The Obscurantist [4:03]
Informational Conformity [1:32]
Reactive Whirlwind [2:11]
Energy Towards A Working State of Growth [15:30]
Network (Order) [2:32]
Network (Chaos) [2:24]
ĂTHER TAPES ĂT001 Cassette/Download [38:00]
No recording date
ĂTHER TAPES ĂT002
Being Carried [2:41]
After Collapsing [3:25]
No recording date
ĂTHER TAPES ĂT003
It’s been quite a while since I’ve had much to do with cassette tapes. Back in the 1970s they were something of a wonder product, offering an easy way of creating a large and varied music collection and avoiding the scratchy fate of sensitive vinyl LPs. The advent of CD initially had little effect on the cassette tape’s usefulness, but downloads and streaming seem to have rendered it obsolete in anywhere other than specialist environments, though I’m sure many people of a certain generation still have boxes full of the things stashed away somewhere.
Unexpectedly and to my pleasant surprise, I recently received a package from the US with some tapes for review, the first three releases from a label called Ăther Tapes. Frustratingly, my Nakamichi cassette player needs repairing, but Ăther Tapes offer both their attractively presented tape ‘hard copies’ and a download code so you can have the best of both worlds for a single outlay. You can also buy individual tracks from their site. There are also limited-edition versions of some cassettes if you fancy something a bit more blingy and exclusive. I’m reviewing from the download versions, initially on the recommended MP3 versions to start with, but am keen to try the tapes which are made with high grade cobalt stock and appear not to use Dolby noise reduction.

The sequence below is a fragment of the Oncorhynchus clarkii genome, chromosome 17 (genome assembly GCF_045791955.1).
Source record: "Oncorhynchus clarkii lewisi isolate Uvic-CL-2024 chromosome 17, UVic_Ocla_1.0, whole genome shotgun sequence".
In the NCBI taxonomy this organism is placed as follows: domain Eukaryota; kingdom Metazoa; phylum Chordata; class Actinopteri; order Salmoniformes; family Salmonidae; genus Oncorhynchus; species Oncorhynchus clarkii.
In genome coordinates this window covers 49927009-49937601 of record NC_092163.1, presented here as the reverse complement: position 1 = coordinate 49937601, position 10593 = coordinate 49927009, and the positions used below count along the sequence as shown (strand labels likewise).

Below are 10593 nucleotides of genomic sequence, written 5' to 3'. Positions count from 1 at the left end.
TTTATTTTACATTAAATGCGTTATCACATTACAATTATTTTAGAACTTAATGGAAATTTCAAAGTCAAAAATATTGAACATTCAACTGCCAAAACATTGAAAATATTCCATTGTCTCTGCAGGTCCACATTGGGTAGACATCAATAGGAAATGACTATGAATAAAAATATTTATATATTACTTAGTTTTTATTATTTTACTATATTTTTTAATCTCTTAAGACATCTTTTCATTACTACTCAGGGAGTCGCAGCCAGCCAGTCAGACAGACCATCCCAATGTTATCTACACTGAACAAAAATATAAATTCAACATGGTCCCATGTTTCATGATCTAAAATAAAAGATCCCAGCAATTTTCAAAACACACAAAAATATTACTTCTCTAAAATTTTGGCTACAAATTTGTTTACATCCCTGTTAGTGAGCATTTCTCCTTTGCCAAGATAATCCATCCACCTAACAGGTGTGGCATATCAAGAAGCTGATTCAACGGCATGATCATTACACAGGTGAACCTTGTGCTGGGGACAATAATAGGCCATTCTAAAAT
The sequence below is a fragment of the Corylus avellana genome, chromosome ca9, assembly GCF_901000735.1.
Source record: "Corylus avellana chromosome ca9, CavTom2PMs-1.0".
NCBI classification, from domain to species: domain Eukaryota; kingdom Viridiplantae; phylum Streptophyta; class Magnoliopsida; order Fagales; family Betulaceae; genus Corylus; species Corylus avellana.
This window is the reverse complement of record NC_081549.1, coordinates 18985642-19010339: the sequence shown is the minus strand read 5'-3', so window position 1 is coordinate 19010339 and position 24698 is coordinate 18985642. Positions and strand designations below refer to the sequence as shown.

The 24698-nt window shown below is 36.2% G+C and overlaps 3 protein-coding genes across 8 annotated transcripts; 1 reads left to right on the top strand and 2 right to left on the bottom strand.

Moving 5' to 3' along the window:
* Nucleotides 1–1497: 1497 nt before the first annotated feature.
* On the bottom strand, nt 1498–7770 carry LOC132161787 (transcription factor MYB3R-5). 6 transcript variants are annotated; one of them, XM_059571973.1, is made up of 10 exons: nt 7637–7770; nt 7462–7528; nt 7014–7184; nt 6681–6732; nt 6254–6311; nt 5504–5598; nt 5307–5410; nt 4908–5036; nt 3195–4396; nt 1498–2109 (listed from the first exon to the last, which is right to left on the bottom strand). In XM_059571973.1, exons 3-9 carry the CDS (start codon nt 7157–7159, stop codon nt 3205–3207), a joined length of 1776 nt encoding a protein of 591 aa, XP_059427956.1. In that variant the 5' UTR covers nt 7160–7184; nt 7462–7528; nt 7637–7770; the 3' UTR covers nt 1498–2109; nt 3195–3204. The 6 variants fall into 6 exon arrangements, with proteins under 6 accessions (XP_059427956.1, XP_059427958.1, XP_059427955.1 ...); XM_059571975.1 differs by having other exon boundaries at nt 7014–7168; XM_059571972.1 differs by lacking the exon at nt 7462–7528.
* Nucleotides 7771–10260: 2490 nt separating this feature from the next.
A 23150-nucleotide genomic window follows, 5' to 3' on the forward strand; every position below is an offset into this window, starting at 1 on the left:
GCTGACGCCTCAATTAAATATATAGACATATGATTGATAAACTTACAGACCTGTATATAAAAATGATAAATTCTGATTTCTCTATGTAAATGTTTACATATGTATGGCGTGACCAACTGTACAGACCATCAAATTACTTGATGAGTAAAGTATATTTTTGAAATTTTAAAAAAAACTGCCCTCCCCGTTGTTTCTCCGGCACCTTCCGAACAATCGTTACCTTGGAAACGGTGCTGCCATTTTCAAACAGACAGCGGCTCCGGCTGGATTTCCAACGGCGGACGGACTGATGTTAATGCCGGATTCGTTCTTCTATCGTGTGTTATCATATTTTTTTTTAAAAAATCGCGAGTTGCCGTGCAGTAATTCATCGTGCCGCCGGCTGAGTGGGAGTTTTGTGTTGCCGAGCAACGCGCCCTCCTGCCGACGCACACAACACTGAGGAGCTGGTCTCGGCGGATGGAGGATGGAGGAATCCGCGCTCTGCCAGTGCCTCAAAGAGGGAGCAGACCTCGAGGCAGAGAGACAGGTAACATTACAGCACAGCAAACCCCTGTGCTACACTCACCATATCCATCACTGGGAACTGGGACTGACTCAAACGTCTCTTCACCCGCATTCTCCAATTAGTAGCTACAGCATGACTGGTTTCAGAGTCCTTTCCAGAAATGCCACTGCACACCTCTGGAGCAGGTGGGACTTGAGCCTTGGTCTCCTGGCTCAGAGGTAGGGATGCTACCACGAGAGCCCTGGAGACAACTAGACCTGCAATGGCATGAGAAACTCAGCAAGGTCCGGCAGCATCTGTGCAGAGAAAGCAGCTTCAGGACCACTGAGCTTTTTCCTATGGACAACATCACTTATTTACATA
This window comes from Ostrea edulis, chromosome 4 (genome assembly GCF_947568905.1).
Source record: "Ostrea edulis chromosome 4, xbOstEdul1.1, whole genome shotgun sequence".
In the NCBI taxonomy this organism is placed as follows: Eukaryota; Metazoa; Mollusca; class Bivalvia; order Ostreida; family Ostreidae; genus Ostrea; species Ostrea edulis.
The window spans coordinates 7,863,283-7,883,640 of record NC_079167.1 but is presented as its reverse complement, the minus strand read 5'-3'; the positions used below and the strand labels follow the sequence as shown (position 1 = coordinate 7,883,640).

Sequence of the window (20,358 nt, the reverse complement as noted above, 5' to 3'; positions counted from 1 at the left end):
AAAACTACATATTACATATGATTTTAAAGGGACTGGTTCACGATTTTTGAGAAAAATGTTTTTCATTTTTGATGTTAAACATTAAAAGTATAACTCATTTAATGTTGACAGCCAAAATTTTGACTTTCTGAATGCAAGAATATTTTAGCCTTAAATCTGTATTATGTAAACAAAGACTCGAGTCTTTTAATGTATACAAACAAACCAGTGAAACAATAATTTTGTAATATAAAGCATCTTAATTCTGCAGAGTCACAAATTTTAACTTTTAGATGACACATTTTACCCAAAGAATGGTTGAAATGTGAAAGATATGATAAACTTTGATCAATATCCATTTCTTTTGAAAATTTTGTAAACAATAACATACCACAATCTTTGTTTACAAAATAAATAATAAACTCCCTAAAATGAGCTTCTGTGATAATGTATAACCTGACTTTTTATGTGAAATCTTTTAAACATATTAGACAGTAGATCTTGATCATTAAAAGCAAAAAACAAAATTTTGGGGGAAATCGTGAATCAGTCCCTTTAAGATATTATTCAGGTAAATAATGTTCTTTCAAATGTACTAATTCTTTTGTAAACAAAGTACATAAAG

Ăther Tapes describes itself as “an ambient tape label specializing in the ethereal” but starting with Transformational Variances takes us somewhere that would I think seem barely ethereal to most listeners. The first three tracks are a veritable tidal-wave of sound that is rich in suggestive qualities – quasi-industrial and somewhat hard-edged, but with slow-motion harmonic progressions and inner details and structure that keep you engaged in a wide-eyed, immersive hypnosis. Energy Towards A Working State of Growth is quieter to start with, evolving gradually into a thick texture of what sounds like massive overload distortion, but under which that now familiar cycle of recognisable harmonic structure turns like a massive water-wheel. The final track, Autopilot is the most serene, generating a wide soundscape over a single drone. There is a compelling quality to these ‘meditations’, and the intent behind such monumental soundtracks is powerful: “Extreme political polarization is causing major upheaval and history tells us that this is only the beginning. Autonomous individuality is being devalued through a rebirth of collectivism and the West is struggling to maintain humanity's most fundamental right – free speech – which imperatively must be upheld. Ideas are powerful, and we must treat them with high value and regard…”